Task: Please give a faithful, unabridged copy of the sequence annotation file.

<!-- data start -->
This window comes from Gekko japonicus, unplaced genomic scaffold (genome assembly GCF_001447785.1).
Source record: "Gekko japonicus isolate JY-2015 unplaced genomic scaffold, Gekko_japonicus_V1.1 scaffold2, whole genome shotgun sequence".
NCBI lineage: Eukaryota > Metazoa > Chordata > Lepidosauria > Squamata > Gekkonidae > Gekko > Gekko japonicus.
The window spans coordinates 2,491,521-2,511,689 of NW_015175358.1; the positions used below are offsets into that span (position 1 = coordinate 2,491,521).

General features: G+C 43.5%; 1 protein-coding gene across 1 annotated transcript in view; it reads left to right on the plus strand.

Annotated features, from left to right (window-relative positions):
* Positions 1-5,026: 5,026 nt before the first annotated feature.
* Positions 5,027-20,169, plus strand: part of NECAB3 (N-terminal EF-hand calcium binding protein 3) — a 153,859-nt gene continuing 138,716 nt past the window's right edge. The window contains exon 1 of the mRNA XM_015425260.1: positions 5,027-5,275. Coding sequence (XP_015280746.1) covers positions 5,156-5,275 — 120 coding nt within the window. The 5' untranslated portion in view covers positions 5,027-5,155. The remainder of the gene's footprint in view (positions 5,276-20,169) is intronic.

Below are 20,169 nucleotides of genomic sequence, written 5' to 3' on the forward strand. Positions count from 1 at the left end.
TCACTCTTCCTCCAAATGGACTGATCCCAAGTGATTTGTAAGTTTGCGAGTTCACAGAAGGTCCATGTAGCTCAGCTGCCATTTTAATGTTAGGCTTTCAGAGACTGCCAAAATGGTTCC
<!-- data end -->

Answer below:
This window comes from Gekko japonicus, unplaced genomic scaffold (genome assembly GCF_001447785.1).
Source record: "Gekko japonicus isolate JY-2015 unplaced genomic scaffold, Gekko_japonicus_V1.1 scaffold2, whole genome shotgun sequence".
NCBI lineage: Eukaryota > Metazoa > Chordata > Lepidosauria > Squamata > Gekkonidae > Gekko > Gekko japonicus.
The window spans coordinates 2,491,521-2,511,689 of NW_015175358.1; the positions used below are offsets into that span (position 1 = coordinate 2,491,521).

General features: G+C 43.5%; 1 protein-coding gene across 1 annotated transcript in view; it reads left to right on the plus strand.

Annotated features, from left to right (window-relative positions):
* Positions 1-5,026: 5,026 nt before the first annotated feature.
* Positions 5,027-20,169, plus strand: part of NECAB3 (N-terminal EF-hand calcium binding protein 3) — a 153,859-nt gene continuing 138,716 nt past the window's right edge. The window contains exon 1 of the mRNA XM_015425260.1: positions 5,027-5,275. Coding sequence (XP_015280746.1) covers positions 5,156-5,275 — 120 coding nt within the window. The 5' untranslated portion in view covers positions 5,027-5,155. The remainder of the gene's footprint in view (positions 5,276-20,169) is intronic.

Below are 20,169 nucleotides of genomic sequence, written 5' to 3' on the forward strand. Positions count from 1 at the left end.
TCACTCTTCCTCCAAATGGACTGATCCCAAGTGATTTGTAAGTTTGCGAGTTCACAGAAGGTCCATGTAGCTCAGCTGCCATTTTAATGTTAGGCTTTCAGAGACTGCCAAAATGGTTCC